The discovery of rust on the lunar surface has scientists baffled

Cal Jeffrey

Posts: 2,530   +577
Staff member
A head scratcher: The Moon is littered with iron-rich rocks, and even though trace amounts of water ice were discovered near the poles, conditions there are not ideal for forming rust. A crucial component, oxygen, is scarce at best. Solar winds also make it inhospitable for rust formation. Be that as it may, scientists have discovered rust near our only natural satellite's polar regions.

Researchers at NASA's Jet Propulsion Laboratory (JPL) have discovered iron oxide, specifically hematite, on the Moon's surface, and it has them completely baffled. Iron oxide, more commonly known as rust, is a mineral formed when iron (Fe), oxygen (O), and water (H2O) come into contact. Iron oxide is what gives Mars it's reddish hue. The thing that is mystifying about finding rust on the Moon is that the lack of oxygen and the reductive conditions should make it impossible for rust to form.

"It's very puzzling," said Shuai Li, head researcher from the University of Hawaii. "The moon is a terrible environment for hematite to form in."

Li made the discovery when analyzing data from JPL's M3 (Moon Mineralogy Mapper). Li noticed that M3 was picking up "spectra - or light reflected off surfaces - that revealed the Moon's poles had a very different composition than the rest of it." The spectra indicated that the detected mineral was hematite (Fe2O3).

In 2018, scientists confirmed trace deposits of water ice at the Moon's poles. However, the lack of oxygen has the researchers at a loss as to how the rust is forming. NASA JPL planetary geoscientist Abigail Fraeman, co-author of the study recently published in Science Advances, initially thought it must be a mistake.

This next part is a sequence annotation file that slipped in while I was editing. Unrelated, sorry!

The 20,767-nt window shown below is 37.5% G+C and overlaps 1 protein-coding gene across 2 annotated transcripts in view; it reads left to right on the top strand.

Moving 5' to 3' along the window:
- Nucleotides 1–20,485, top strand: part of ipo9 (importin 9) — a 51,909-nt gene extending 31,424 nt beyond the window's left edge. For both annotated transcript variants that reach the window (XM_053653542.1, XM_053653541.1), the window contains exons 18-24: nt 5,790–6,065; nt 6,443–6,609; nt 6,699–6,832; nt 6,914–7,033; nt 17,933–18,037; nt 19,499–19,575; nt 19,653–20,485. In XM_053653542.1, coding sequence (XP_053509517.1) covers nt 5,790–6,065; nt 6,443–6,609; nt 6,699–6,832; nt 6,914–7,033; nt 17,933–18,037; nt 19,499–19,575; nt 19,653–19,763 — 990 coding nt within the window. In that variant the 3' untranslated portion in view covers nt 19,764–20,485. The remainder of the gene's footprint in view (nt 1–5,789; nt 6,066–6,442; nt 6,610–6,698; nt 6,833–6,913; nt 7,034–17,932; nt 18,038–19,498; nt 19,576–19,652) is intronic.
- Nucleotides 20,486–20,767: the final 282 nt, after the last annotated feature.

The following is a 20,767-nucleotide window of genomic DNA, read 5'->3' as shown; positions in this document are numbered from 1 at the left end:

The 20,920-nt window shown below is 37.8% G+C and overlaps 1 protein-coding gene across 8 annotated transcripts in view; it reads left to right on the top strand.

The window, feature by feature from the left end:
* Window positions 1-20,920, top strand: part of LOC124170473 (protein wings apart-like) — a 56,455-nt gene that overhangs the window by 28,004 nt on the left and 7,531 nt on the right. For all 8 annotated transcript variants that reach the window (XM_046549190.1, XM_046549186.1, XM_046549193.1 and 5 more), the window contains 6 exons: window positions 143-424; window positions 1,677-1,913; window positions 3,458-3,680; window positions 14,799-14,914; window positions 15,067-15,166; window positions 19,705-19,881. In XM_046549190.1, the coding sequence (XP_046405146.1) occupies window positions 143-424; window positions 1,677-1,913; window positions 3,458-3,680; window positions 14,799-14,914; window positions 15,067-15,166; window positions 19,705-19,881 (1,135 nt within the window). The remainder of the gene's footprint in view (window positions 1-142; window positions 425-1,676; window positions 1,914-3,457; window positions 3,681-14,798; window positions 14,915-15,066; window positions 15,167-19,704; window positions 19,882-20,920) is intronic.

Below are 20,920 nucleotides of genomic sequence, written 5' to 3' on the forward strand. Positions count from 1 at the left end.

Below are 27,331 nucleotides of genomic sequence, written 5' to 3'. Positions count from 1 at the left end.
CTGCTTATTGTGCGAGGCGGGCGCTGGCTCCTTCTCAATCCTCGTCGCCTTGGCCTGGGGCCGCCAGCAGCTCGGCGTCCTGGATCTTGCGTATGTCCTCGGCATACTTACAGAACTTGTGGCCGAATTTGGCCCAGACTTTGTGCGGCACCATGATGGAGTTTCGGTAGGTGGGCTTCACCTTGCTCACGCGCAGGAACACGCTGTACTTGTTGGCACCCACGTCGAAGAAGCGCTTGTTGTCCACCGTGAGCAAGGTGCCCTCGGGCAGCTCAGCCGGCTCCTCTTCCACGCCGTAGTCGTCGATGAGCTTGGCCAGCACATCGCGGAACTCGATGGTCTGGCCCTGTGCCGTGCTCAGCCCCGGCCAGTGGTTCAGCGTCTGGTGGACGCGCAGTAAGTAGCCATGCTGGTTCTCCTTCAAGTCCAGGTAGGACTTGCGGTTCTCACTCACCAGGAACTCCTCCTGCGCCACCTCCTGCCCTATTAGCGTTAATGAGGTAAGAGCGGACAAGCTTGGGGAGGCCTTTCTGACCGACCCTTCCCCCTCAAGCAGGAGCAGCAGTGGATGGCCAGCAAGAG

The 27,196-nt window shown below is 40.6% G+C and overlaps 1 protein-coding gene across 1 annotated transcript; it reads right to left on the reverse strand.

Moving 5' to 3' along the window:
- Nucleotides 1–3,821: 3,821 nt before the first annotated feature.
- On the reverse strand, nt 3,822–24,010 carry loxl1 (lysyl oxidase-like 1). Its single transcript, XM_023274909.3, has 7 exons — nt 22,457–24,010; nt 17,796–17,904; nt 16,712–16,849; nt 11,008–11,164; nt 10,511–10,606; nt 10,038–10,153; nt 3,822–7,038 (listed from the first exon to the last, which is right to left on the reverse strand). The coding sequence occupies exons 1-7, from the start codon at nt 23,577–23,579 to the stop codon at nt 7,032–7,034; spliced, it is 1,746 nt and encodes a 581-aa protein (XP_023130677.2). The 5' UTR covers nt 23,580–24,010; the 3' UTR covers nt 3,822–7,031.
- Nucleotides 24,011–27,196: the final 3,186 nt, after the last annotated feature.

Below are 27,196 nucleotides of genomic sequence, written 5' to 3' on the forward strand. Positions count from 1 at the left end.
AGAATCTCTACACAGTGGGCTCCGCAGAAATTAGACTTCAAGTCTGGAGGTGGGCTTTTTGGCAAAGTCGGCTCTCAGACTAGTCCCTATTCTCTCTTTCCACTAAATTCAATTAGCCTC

"At first, I totally didn't believe it. It shouldn't exist based on the conditions present on the Moon," said Fraeman. "But since we discovered water on the moon, people have been speculating that there could be a greater variety of minerals than we realize if that water had reacted with rocks."

Another aspect that adds to the mystery is the reductive conditions found on the lunar surface. Fraeman explains that the sun bombards the Moon with hydrogen via solar winds. Hydrogen acts as a "reducer" that generally prevents oxidation by adding electrons to the minerals. So technically, the hematite should not have formed.

The researchers are not without their theories regarding the phenomena. The Moon does have a small amount of oxygen carried by the Earth's magnetic field. The scientists also believe that dust hitting the lunar surface could be freeing up water molecules allowing them to mix with the ferric minerals.

"It could be that little bits of water and the impact of dust particles are allowing iron in these bodies to rust," said Fraeman.

However, Li and Fraeman said more research was needed to verify this theory.

Image credit: NASA JPL

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VitalyT

Posts: 5,050   +3,996
TechSpot Elite
I will take a wild guess that solar flares sometimes would melt the ice deposits, releasing oxygen that would trigger later rust formations, before evaporating into space.
 
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Uncle Al

Posts: 7,407   +5,854